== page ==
Feed Beans continue to be in demand with ever increasing quantities being absorbed by the feed compounders. Circa £140 ex farm is typical.

Marrowfat peas remain unchanged. Outside of production contracts, marrowfats are proving difficult to place with values at circa £250/t ex farm. Contracts for 2017 production are available, they are likely to be open value or with a minimum maximum price guarantee against sample quality.

Large blue peas have seen little movement with poor quality feed samples trading at a £5-£10 discount to feed beans. Values are circa £132/t ex with 'Second quality' samples suited for processing circa £175/t ex. Best quality samples for processing, splitting and export can make circa £205/t ex. The message remains strong - grow for good quality! There are contracts on a min-max price basis available for 2017.

Yellow peas also have seen no change on the month, remaining undersupplied in the local market. Values are circa £190-£200/t ex. Contracts are available.

 

JANUARY 2017

ANNUAL DINNER COLLECTION FOR QMC NEONATAL UNIT

BEPA presentationAs most members will know, we collected for the QMC Neonatal Unit at the Annual Dinner. We have now visited the Unit to present the cheque and their release about the occasion is below.

Many thanks to members for their generous contribution to this very good cause.

Chris Collings, President

On 10 January, three members of national trade body the British Edible Pulses Association (BEPA) presented staff at the QMC Neonatal Unit with a cheque for £11,675, raised at the Association’s annual dinner in November 2016.

BEPA President Chris Collings and Vice President Franek Smith were joined by former President Paddy Barrett and Paddy’s daughter Melanie, to hand over this extremely generous donation. BEPA chose to fundraise for the Nottingham Hospitals Charity Neonatal Appeal after Melanie’s daughter Amaya was born 16 weeks premature with chronic lung disease. Amaya is still receiving treatment at Nottingham Children’s Hospital.

800,000 babies in the UK will need specialist care in hospital every year – one in nine babies. Nottingham’s Neonatal Units care for more than 1,000 babies every year, caring for tiny patients from across Nottinghamshire, Lincolnshire, Derbyshire and often further afield.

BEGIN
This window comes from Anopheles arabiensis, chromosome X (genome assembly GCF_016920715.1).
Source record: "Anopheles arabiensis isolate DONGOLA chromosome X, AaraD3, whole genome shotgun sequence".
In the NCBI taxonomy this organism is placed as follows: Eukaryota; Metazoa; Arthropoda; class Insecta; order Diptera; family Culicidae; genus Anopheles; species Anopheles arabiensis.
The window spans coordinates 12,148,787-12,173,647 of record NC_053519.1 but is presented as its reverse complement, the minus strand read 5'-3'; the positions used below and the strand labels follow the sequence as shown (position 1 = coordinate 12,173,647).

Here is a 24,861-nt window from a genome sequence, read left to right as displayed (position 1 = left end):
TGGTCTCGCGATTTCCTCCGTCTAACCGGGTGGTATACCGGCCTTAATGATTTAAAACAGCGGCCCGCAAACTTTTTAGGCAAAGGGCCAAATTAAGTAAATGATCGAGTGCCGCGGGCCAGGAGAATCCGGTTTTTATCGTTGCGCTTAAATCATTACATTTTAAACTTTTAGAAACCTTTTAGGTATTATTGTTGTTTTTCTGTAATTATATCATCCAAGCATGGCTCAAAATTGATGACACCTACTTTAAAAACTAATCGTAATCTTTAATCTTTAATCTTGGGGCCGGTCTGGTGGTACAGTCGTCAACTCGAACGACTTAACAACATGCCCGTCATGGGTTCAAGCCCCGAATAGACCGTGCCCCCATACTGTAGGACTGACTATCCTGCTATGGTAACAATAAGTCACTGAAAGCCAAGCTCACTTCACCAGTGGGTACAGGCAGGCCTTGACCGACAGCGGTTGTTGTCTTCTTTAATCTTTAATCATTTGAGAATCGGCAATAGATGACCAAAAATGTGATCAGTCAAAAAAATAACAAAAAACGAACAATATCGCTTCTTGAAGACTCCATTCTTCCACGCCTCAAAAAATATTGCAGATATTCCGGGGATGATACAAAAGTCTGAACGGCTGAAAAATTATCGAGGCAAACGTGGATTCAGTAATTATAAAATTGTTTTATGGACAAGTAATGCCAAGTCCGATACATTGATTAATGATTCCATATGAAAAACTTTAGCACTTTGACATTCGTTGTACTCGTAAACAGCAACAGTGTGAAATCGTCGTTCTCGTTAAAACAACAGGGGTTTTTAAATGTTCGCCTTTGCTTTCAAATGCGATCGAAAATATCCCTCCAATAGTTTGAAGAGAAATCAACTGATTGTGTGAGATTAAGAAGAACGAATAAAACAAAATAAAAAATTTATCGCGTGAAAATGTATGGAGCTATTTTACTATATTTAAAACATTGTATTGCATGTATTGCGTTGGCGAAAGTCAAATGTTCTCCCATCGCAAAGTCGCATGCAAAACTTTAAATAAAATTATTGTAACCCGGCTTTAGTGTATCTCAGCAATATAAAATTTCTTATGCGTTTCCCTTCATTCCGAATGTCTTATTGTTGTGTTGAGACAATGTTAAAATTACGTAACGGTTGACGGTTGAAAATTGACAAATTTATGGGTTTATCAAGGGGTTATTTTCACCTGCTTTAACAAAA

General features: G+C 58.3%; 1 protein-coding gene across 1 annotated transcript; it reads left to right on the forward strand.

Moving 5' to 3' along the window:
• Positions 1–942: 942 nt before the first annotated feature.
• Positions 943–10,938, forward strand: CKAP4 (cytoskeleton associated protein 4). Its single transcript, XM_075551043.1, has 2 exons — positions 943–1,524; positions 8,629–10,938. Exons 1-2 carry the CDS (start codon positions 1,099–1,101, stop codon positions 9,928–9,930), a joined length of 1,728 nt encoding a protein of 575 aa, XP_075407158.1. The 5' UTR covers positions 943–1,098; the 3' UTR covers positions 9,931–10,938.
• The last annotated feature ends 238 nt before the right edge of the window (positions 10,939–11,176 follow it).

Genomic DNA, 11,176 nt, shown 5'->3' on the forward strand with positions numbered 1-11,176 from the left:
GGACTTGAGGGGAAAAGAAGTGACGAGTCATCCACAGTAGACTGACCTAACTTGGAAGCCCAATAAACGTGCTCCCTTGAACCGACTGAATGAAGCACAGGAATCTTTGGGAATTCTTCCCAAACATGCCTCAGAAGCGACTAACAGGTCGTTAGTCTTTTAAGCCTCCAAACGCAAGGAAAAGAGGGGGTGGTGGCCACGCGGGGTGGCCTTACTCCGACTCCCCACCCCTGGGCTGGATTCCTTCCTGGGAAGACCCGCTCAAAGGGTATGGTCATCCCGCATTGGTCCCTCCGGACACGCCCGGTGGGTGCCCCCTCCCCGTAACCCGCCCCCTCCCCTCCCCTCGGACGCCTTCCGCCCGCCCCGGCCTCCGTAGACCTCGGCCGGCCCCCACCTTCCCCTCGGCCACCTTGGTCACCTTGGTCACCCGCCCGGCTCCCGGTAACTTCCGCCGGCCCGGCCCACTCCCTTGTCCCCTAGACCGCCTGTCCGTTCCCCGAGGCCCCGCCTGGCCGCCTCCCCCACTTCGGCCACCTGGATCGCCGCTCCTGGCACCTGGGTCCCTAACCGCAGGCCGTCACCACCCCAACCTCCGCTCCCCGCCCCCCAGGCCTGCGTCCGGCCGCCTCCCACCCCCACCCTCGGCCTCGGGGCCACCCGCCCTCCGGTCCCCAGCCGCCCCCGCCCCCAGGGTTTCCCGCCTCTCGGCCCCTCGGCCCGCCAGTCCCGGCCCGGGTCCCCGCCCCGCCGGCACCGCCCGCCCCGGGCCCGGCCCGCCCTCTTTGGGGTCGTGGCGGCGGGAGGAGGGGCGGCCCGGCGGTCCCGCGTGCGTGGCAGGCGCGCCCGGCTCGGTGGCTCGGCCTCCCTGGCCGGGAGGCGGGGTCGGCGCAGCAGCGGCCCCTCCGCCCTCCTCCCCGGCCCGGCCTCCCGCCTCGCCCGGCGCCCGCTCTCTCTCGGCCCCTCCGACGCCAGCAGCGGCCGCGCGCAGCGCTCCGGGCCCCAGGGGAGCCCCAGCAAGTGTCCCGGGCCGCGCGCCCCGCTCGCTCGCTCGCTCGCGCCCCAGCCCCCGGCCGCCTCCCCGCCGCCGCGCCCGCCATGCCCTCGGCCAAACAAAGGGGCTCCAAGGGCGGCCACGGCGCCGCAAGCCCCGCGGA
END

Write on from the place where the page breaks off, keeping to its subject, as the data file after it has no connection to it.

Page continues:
Donations to the Neonatal Appeal help to enhance care and facilities for tiny patients and their families from across the East Midlands - providing new state-of-the-art equipment, funding research to improve care for patients, improving facilities and giving essential support to parents and families who have premature and sick newborn babies being cared for at the Neonatal units.

Mary Palframan, Family Support Sister at the QMC Neonatal Unit, said: “We are so grateful to the members of the British Edible Pulses Association for such an incredibly generous gift. Donations like this support the Neonatal team in delivering excellent care to our families – providing equipment, improvements to parent accommodation, and other facilities and services that help to make this very long journey better for babies and families.”

Chris Collings, President of the BEPA, added, “We’re very glad the money our members raised has gone to such a fantastic cause. It was so special to visit Nottingham Children’s Hospital and to see all of the wonderful work being done by the really great team at the Neonatal Intensive Care Unit.”

Nick Lawford, Fundraising Manager at Nottingham Hospitals Charity, continued, “We have been overwhelmed by the generosity of BEPA members. The money raised at the annual BEPA dinner will have a hugely positive impact – it will make such a difference to young patients and their families at the Neonatal Unit. Thank you so much.”